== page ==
He has worked at a school, for a department store and in a
warehouse. He has a wife and four children. But 44-year-old Mike
Peterson never turned a double play in the major leagues, never
played point guard in the NBA and never picked off an NFL pass.
"So wherever I've been," he says, "people tend to ask the same
thing: You were on the cover of SPORTS ILLUSTRATED. What the
heck are you doing here?"
This is an article from the Feb. 23, 1998 issue
It was a blessing and a curse, being tagged KANSAS SCHOOLBOY
MARVEL. On the bright side, it brought attention to the
Mayberryesque town of Yates Center (pop. 2,178 in 1971), where
the 5'10", 155-pound Peterson was a self-effacing three-sport
prodigy at Yates Center High. On the downside, expectations for
Peterson suddenly grew sky-high. "The same week the article came
out I was at a camp in Colorado, and everyone there wanted to
play me one-on-one in basketball," he says. "If they did well,
they asked why they weren't on the cover. It was as if I was
supposed to be the world's greatest athlete."
Peterson was merely a very good athlete in a very small town,
which was the point of the SI story. Despite batting .398,
scoring 21.2 points per game and intercepting nine passes as a
senior, he was ignored by major-college recruiters. Peterson
wound up playing centerfield and point guard at nearby Kansas
State Teachers College, in Emporia, quitting basketball after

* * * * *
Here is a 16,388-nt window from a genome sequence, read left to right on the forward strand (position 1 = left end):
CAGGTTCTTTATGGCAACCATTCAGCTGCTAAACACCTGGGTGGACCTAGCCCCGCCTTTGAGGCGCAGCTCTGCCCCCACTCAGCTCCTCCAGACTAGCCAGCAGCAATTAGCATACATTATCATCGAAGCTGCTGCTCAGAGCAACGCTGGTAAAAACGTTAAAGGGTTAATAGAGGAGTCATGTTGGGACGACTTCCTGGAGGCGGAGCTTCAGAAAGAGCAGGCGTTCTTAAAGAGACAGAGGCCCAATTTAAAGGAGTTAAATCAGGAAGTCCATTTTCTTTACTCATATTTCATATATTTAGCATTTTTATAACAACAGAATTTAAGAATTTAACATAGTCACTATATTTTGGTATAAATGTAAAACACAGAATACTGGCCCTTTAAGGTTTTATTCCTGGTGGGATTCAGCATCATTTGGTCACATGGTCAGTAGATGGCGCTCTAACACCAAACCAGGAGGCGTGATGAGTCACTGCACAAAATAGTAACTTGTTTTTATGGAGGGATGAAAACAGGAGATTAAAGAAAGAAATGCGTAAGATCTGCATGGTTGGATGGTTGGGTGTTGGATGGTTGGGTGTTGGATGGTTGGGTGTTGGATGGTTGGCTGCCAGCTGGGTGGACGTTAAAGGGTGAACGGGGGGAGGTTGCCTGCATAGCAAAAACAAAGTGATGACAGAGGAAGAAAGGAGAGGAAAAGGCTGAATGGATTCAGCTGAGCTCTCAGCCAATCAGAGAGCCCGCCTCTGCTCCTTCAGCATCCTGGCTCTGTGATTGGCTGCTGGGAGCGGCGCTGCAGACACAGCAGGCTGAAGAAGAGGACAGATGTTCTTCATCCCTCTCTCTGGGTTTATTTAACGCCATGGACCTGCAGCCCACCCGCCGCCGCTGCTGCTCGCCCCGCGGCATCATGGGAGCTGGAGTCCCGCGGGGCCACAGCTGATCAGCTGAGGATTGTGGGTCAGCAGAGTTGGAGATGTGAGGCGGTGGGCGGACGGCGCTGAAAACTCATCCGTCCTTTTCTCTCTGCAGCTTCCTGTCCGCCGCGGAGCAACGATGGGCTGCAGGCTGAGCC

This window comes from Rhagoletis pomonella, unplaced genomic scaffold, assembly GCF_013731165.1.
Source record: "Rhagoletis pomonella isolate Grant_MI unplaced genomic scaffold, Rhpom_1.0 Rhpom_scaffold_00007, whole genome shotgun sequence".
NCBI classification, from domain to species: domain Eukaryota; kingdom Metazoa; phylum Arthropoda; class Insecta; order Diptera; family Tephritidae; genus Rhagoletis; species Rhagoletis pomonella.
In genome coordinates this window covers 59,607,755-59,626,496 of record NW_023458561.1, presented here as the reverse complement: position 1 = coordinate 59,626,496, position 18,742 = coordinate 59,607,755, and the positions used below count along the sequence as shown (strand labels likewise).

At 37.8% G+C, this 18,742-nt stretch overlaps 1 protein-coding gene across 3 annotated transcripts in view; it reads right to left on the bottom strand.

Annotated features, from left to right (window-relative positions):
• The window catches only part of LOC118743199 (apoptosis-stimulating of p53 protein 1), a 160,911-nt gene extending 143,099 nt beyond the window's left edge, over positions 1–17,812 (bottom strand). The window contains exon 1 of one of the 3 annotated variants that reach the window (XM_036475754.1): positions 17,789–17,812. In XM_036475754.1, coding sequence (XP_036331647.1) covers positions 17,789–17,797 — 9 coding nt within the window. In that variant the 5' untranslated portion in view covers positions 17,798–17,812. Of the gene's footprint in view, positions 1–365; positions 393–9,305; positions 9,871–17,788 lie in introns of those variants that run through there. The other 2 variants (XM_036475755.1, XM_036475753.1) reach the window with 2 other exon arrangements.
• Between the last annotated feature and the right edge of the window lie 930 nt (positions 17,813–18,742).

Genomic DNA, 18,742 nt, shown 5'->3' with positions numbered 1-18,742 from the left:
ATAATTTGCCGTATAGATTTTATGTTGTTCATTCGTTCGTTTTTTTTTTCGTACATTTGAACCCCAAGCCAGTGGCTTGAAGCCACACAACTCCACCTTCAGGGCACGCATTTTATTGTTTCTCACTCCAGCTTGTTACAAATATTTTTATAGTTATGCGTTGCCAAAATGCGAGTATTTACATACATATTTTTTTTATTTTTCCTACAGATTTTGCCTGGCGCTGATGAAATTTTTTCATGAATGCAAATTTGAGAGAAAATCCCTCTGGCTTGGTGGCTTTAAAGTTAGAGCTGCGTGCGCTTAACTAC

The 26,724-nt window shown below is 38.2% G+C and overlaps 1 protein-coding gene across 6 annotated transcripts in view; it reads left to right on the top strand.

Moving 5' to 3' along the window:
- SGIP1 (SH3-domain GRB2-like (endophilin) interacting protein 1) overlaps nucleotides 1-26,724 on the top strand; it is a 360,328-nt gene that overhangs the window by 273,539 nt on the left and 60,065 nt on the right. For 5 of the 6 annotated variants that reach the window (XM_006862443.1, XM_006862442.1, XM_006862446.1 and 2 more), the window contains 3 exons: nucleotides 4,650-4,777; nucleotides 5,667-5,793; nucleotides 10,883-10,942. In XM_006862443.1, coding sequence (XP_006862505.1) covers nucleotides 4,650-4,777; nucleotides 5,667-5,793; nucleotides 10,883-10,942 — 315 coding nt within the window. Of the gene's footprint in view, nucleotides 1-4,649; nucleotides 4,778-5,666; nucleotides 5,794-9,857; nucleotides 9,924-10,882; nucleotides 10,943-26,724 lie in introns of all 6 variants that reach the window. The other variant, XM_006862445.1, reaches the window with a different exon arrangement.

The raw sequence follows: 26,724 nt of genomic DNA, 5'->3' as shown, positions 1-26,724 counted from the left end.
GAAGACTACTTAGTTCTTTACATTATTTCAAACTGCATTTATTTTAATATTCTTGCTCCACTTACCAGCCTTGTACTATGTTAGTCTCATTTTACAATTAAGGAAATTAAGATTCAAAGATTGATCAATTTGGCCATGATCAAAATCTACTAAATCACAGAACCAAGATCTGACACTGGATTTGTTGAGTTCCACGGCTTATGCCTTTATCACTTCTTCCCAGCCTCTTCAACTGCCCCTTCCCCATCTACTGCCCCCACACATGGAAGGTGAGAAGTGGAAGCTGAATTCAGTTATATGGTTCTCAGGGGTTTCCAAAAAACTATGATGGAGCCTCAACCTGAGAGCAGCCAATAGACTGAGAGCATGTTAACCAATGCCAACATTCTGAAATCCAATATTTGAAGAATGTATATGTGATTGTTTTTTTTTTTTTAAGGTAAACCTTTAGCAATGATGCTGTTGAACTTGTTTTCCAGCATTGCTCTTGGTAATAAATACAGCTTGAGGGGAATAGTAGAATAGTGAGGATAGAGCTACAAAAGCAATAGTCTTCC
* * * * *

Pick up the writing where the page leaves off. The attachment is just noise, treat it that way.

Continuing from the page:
his freshman year to concentrate on reaching the bigs. "If I'd
known then that I wouldn't make it in either of the sports,"
Peterson says, "I would've stuck with both and just had as much
fun as possible."
In 1976 he signed with the Seguin (Texas) Toros, a short-lived
independent-league baseball team. The next year--faced with "the
reality of not making it," Peterson says--he returned to
Emporia, earned his education degree and has remained in Kansas
ever since. He taught for a year in the Olathe school district,
managed a J.C. Penney distribution center in Lenexa for a decade
and now is a warehouse coordinator in Overland Park for a
company that makes novelties and snacks. He has two daughters,
Nicole, 16, and Amanda, 10, and two stepdaughters, Christy, 25,
and Michelle, 22. He has been married to Jane, his second wife,
for two years.
"I always felt like I could've done more," says Peterson, whose
only athletic pursuit these days is golf. "If I scored 25
points, I'd still walk away knowing it should've been better.
Back in high school I really thought I was going to be a
professional athlete. It used to bother me that I didn't become
one. Now, I'm more at peace."